Code Reading #1: Slick callback registration in MonoDevelop

I’m starting a new category of blog posts called ”Code Reading” where I’ll talk about something interesting I saw during my week of coding, with some code snippets of course.

Just today, this caught my eye when I was trying to figure out how to hook into an event in the Vim addin that I was trying to package up. So there is a global preferences window where the user checks boxes to enable certain things, and one of them is vim input mode in the text editor. Basically, there’s a global PropertyService that exposes these selections, as well as fires an event when something is updated.

I found an example of how this event can be registered/unregistered in the SourceEditorOptions class. Registration happens in the constructor:

        DefaultSourceEditorOptions (MonoDevelop.Ide.Gui.Content.TextStylePolicy currentPolicy)
        {   
            LoadAllPrefs (); 
            UpdateStylePolicy (currentPolicy);
            PropertyService.PropertyChanged += UpdatePreferences;
            ... 

And unregistration happens in the destructor:

        public override void Dispose()
        {   
            PropertyService.PropertyChanged -= UpdatePreferences;
            FontService.RemoveCallback (UpdateFont);
        } 

So PropertyChanged shows up in PropertyService on line 270:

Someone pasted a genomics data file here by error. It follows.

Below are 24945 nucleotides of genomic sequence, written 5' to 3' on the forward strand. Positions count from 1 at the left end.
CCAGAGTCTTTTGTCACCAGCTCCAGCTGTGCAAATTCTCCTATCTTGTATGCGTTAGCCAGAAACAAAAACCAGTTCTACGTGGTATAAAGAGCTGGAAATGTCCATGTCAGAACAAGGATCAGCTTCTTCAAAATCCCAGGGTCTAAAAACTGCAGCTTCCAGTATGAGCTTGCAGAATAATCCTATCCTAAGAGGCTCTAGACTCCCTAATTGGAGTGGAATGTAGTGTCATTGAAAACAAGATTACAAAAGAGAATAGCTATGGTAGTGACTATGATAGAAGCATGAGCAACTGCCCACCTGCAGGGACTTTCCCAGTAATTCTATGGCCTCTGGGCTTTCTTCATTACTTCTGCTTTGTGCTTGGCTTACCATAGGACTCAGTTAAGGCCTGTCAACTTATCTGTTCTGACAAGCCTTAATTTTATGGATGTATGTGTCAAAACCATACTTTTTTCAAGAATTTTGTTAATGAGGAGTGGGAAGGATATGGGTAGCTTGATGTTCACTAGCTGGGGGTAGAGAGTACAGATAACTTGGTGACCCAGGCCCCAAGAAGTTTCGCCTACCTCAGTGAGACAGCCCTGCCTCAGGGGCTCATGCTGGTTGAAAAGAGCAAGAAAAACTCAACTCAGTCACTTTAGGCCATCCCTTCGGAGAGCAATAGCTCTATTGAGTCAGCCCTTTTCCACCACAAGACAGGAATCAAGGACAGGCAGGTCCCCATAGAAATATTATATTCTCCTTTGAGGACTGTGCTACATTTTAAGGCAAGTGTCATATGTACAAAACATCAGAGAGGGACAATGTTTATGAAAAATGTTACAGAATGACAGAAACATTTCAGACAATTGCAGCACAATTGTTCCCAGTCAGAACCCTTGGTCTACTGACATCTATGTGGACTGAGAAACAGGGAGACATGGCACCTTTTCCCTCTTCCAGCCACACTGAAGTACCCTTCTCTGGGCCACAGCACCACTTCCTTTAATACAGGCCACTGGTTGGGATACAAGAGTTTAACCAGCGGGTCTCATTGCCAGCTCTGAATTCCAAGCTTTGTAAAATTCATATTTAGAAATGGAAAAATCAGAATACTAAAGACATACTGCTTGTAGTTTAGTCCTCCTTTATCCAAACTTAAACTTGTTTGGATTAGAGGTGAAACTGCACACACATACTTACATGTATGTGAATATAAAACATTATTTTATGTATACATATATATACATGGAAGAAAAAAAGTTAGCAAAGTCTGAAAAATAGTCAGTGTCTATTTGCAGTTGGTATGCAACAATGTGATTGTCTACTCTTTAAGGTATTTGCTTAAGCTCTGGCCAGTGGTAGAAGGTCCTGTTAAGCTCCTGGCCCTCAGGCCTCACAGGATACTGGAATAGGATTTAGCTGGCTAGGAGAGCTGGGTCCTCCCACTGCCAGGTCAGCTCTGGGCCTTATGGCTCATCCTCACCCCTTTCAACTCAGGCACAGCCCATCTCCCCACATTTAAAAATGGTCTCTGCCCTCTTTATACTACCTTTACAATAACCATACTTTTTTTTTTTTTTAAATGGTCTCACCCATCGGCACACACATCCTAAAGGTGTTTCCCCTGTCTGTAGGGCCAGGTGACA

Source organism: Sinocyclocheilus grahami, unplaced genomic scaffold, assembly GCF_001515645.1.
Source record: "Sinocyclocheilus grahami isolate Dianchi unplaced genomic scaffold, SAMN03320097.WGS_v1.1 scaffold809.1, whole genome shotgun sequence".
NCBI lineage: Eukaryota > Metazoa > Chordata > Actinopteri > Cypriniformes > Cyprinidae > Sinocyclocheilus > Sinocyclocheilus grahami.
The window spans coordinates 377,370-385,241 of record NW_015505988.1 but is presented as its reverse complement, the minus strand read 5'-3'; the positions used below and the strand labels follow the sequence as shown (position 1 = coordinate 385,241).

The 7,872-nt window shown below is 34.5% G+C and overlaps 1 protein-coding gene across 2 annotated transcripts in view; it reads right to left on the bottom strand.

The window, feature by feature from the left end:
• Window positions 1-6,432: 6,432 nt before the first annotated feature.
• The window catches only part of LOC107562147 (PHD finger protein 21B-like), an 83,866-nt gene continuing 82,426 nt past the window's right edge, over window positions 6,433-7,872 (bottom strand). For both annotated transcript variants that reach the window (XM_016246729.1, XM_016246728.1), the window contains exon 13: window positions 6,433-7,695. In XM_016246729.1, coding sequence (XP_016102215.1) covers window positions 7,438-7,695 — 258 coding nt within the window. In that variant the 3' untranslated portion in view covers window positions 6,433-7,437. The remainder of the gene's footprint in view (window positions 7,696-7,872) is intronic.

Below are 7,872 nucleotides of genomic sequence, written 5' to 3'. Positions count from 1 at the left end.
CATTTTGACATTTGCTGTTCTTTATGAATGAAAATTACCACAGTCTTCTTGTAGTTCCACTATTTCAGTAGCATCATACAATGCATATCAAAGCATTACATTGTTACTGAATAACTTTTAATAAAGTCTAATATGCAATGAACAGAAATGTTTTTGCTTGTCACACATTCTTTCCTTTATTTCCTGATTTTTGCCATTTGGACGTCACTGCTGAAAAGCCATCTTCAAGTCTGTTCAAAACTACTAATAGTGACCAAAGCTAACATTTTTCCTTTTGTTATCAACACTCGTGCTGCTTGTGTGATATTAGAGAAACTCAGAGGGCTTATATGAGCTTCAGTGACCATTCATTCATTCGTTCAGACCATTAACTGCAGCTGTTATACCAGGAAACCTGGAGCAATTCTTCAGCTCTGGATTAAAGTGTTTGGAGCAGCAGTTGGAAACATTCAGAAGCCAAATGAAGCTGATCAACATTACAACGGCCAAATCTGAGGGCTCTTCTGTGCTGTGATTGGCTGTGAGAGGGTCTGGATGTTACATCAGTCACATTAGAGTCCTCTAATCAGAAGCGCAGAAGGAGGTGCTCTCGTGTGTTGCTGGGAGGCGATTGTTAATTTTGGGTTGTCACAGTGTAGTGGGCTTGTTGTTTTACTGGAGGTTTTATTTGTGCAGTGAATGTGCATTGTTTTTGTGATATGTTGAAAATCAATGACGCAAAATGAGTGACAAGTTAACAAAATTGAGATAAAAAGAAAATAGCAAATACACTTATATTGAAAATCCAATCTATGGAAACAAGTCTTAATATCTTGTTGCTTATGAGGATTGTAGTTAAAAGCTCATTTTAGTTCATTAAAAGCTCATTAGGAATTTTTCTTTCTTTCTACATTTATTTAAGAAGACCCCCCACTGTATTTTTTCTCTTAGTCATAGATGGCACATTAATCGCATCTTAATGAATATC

public static event EventHandler<PropertyChangedEventArgs> PropertyChanged;

The interesting thing to me is the event keyword, which means there’s language-level support for event handling.

It’s really slick syntax to just add or subtract your event handler to the event as the highlighted lines above show. Let’s just peek at what that event handler looks like:

        void UpdatePreferences (object sender, PropertyChangedEventArgs args)
        {   
            try {
                switch (args.Key) {
                    case "TabIsReindent":
                    this.TabIsReindent = (bool)args.NewValue;
                    break;
                    case "EnableSemanticHighlighting":
                    this.EnableSemanticHighlighting = (bool)args.NewValue;
                    break;
                    ... 

So it’s interesting that you can just pass the member function around. There’s magic that happens inferring the type of that thing, but the point is that it is a first-class object. Here’s another more explicit example elsewhere:

            properties.PropertyChanged += delegate(object sender, PropertyChangedEventArgs args) {
                if (PropertyChanged != null)
                    PropertyChanged (sender, args);
            }; 

I guess it’s a lambda function, but not quite, because they call it a delegate. But it has the signature and the body, all the same.

Well, I was really impressed when I tried to plug my own function in and got a compiler error indicating what the signature should have been. I wonder where it is specified and also where the event is generated. It’s a mystery to me, but I know that it’s a lot more heavyweight to achieve in C++.

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